Alleged GBP violations are registered in our web-based reporting and validation tool.
All environmental data from manufacturing operations, except process chemicals, are reported on a quarterly basis in our sustainability reporting and validation tool, according to company guidelines that include definitions, procedures and calculation methods. Process chemicals are reported on a half-yearly basis.
Internal validation processes have been implemented and peer audits performed to ensure consistent data quality and to assess the robustness of data reporting systems.
These environmental data from manufacturing are tracked and reported to measure progress against our Sustainable Operations targets.
Reporting on ISO 14001 certification is based on manufacturing units reporting in the sustainability reporting system.
Environmental Profit & Loss account
The Philips Environmental Profit & Loss (EP&L) account measures our environmental impact on society at large. The EP&L account is based on Life Cycle Analysis methodology in which the environmental impacts are expressed in monetary terms using specific conversion factors. For more information we refer to our methodology report .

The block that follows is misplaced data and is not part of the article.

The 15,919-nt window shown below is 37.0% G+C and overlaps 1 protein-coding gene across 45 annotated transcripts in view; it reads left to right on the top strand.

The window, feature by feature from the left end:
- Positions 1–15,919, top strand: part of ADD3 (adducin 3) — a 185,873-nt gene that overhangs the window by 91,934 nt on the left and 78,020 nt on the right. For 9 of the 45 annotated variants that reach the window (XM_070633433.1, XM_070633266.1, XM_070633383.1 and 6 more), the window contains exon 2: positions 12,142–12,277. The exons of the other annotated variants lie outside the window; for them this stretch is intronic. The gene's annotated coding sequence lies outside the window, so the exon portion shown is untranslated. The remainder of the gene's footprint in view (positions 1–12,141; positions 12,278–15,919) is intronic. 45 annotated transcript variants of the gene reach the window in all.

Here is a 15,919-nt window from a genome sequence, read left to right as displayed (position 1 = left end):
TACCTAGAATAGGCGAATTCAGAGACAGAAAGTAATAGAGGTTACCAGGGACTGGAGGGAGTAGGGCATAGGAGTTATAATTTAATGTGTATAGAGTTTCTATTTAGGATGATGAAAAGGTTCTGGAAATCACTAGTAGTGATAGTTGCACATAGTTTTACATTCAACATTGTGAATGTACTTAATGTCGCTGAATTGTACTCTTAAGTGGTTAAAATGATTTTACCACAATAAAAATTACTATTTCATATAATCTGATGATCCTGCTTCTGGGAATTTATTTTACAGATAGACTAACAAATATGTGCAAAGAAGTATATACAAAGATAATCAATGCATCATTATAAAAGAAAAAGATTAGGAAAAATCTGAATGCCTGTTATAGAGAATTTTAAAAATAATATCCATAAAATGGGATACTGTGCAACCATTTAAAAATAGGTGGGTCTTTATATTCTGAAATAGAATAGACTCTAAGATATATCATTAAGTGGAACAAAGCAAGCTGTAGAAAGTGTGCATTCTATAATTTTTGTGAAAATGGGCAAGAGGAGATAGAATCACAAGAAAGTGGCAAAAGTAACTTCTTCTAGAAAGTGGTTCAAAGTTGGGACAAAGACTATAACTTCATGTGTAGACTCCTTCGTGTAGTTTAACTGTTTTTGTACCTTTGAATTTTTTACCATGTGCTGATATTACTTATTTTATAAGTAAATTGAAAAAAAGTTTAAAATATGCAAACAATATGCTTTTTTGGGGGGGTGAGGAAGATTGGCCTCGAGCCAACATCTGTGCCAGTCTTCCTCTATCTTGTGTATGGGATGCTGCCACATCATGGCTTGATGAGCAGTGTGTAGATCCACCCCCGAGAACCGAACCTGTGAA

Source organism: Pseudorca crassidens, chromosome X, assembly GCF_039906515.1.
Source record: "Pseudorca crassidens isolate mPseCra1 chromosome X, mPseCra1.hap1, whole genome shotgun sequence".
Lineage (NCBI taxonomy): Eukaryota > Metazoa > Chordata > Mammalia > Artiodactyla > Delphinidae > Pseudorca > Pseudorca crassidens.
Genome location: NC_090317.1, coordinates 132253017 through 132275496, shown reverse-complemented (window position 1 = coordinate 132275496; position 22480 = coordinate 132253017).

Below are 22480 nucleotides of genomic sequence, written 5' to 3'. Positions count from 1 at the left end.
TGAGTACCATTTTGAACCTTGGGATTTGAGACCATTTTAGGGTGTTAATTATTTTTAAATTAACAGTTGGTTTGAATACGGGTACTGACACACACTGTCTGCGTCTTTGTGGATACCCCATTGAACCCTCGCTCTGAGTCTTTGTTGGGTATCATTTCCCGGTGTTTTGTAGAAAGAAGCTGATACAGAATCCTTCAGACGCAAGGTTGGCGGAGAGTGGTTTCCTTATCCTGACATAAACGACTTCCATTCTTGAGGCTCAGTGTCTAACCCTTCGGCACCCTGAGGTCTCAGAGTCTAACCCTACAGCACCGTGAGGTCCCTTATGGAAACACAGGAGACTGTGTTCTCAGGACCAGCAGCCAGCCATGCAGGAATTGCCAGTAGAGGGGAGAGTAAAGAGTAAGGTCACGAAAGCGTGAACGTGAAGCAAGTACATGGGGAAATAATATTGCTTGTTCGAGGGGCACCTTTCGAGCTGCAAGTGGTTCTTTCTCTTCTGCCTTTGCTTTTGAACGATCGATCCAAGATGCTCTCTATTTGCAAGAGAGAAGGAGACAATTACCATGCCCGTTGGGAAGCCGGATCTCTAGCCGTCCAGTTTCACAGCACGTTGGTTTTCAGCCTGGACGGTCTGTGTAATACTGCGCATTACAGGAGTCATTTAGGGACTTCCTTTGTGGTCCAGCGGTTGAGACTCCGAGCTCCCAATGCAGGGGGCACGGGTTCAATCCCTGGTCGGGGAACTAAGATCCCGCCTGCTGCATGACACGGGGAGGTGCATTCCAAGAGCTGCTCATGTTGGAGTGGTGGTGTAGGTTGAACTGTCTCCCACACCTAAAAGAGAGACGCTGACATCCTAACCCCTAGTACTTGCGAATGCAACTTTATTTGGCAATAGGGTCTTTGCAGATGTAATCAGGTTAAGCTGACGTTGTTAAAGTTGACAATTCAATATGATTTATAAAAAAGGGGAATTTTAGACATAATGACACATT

Operational carbon footprint
Philips reports in line with the Greenhouse Gas Protocol (GHGP). The GHGP distinguishes three scopes, as described below. The GHGP requires businesses to report on the first two scopes to comply with the GHGP reporting standards. As per the updated GHGP Scope 2 reporting guidance, from 2015 onward our scope 2 emissions reporting includes both the market-based method and the location-based method. The market-based method of reporting will serve as our reference for calculating our total operational carbon footprint.
• Scope 1 – direct CO2e emissions – is reported on in full, with details of direct emissions from our industrial and non-industrial sites. Emissions from industrial sites, which consist of direct emissions resulting from processes and fossil fuel combustion on site, are reported in the sustainability reporting system. Energy use and CO2e emissions from nonindustrial sites are based on actual data where available. If this is not the case, they are estimated based on average energy usage per square meter, taking the geographical location and building type of the site into account.
• Scope 2 – indirect CO2e emissions – is reported on in full, with details of indirect emissions from our industrial and non-industrial sites. CO2e emissions resulting from purchased electricity, steam, heat and other indirect sources are reported in the sustainability reporting system. The indirect emissions of sites not yet reporting are calculated in the same manner as described in Scope 1.
• The location-based method of scope 2 reporting reflects the average emissions intensity of grids on which energy consumption occurs (using mostly grid-average emission factor data). For this method our emission factors derive from the International Energy Agency (IEA) 2016 and are based on grid averages.